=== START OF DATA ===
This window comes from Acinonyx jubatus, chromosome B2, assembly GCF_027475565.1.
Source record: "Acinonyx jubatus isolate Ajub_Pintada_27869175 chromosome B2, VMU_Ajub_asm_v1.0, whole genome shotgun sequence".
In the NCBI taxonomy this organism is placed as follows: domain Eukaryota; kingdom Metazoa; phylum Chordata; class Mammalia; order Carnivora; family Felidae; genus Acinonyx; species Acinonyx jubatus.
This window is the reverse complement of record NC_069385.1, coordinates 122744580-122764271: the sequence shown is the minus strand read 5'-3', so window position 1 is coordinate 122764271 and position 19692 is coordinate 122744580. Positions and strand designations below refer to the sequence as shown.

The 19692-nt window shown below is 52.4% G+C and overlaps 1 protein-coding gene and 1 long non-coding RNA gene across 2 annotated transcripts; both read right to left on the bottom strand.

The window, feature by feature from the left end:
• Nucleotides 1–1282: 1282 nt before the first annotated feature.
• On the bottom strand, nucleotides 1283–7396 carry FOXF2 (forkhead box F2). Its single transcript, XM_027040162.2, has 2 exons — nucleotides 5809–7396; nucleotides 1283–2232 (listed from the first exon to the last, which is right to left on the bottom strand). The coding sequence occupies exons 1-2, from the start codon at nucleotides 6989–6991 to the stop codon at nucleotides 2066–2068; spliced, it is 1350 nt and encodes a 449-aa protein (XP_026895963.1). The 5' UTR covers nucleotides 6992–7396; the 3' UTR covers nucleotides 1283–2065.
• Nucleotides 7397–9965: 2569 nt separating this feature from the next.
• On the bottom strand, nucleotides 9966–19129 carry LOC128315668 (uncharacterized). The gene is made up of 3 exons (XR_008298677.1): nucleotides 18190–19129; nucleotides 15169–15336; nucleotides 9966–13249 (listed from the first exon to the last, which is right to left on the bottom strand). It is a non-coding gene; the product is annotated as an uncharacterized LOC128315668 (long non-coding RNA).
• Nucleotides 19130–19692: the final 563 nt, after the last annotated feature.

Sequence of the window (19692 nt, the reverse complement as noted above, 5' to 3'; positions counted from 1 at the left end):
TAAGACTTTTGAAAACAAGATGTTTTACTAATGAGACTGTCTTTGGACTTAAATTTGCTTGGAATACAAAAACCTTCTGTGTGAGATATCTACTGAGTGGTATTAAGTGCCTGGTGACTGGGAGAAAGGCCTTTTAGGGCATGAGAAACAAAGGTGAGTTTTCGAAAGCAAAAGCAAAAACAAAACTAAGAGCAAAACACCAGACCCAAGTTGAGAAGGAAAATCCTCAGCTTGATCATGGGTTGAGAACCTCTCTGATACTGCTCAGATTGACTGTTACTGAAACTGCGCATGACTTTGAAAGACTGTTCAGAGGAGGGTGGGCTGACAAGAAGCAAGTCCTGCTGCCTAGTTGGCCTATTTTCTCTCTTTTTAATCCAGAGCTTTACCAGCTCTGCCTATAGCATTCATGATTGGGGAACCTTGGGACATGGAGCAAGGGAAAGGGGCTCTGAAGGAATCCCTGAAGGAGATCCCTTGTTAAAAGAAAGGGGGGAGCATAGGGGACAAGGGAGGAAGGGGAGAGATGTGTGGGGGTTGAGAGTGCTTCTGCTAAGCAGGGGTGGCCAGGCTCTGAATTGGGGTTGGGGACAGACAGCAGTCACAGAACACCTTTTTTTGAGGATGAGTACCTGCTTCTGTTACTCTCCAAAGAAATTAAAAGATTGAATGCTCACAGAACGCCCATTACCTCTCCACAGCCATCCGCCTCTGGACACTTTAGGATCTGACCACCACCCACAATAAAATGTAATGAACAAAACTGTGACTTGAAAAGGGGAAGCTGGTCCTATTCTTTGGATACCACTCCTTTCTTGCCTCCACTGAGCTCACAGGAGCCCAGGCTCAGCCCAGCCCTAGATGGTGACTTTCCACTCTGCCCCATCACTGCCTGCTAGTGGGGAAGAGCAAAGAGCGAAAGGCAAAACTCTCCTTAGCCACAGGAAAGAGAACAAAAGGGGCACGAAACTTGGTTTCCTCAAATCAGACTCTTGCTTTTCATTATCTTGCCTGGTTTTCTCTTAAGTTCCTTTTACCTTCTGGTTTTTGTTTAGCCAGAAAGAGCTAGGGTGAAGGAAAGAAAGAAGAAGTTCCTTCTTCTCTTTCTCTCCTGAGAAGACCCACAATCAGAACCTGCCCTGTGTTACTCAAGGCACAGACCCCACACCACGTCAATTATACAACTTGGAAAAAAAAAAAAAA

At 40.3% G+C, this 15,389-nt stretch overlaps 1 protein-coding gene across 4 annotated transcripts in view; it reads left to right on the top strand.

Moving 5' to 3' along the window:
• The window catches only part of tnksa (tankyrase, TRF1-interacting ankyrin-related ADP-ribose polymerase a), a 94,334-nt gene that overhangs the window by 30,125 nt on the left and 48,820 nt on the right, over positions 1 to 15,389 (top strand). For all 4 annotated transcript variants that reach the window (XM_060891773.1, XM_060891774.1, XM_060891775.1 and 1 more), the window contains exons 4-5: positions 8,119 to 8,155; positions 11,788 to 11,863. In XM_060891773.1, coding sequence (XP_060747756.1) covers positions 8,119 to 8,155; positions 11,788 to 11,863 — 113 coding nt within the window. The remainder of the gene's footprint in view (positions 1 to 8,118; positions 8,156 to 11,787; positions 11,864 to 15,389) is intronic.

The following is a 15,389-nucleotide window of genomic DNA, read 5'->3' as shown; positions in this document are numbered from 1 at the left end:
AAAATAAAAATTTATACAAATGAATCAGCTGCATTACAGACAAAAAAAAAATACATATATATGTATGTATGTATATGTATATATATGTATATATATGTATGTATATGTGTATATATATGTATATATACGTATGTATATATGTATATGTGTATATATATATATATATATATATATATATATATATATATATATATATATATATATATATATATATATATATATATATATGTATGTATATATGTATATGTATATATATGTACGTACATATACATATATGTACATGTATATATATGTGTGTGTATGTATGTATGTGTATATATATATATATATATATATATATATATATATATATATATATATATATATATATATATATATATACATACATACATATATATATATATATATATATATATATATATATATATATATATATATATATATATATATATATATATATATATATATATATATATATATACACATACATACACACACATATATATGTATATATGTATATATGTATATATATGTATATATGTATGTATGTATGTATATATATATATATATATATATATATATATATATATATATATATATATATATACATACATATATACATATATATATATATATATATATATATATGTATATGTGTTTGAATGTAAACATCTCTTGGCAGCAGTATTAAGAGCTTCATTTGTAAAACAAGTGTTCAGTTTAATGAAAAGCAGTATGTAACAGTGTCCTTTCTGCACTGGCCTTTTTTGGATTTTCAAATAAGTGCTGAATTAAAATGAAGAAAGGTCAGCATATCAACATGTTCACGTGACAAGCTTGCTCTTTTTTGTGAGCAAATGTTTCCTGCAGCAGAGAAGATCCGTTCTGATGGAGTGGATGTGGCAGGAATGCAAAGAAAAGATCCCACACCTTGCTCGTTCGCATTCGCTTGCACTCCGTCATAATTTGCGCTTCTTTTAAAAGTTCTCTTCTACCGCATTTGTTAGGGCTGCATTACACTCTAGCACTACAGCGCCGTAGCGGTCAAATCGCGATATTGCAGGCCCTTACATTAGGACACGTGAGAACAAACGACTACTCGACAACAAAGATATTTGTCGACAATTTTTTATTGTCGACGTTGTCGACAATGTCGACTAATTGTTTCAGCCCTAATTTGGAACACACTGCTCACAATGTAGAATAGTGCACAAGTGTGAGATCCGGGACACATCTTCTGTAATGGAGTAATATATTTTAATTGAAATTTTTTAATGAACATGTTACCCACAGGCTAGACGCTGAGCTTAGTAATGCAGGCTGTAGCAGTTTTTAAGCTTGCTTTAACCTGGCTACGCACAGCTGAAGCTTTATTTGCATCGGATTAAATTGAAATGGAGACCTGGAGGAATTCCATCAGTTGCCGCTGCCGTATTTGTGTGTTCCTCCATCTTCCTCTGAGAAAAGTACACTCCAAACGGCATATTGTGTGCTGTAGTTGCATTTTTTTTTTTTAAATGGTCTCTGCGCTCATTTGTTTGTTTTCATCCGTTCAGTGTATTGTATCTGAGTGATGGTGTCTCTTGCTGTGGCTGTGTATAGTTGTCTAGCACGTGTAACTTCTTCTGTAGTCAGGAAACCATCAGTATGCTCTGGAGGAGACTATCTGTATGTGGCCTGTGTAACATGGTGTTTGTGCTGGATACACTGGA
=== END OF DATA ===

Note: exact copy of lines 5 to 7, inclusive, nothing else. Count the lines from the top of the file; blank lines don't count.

The 19692-nt window shown below is 52.4% G+C and overlaps 1 protein-coding gene and 1 long non-coding RNA gene across 2 annotated transcripts; both read right to left on the bottom strand.

The window, feature by feature from the left end:
• Nucleotides 1–1282: 1282 nt before the first annotated feature.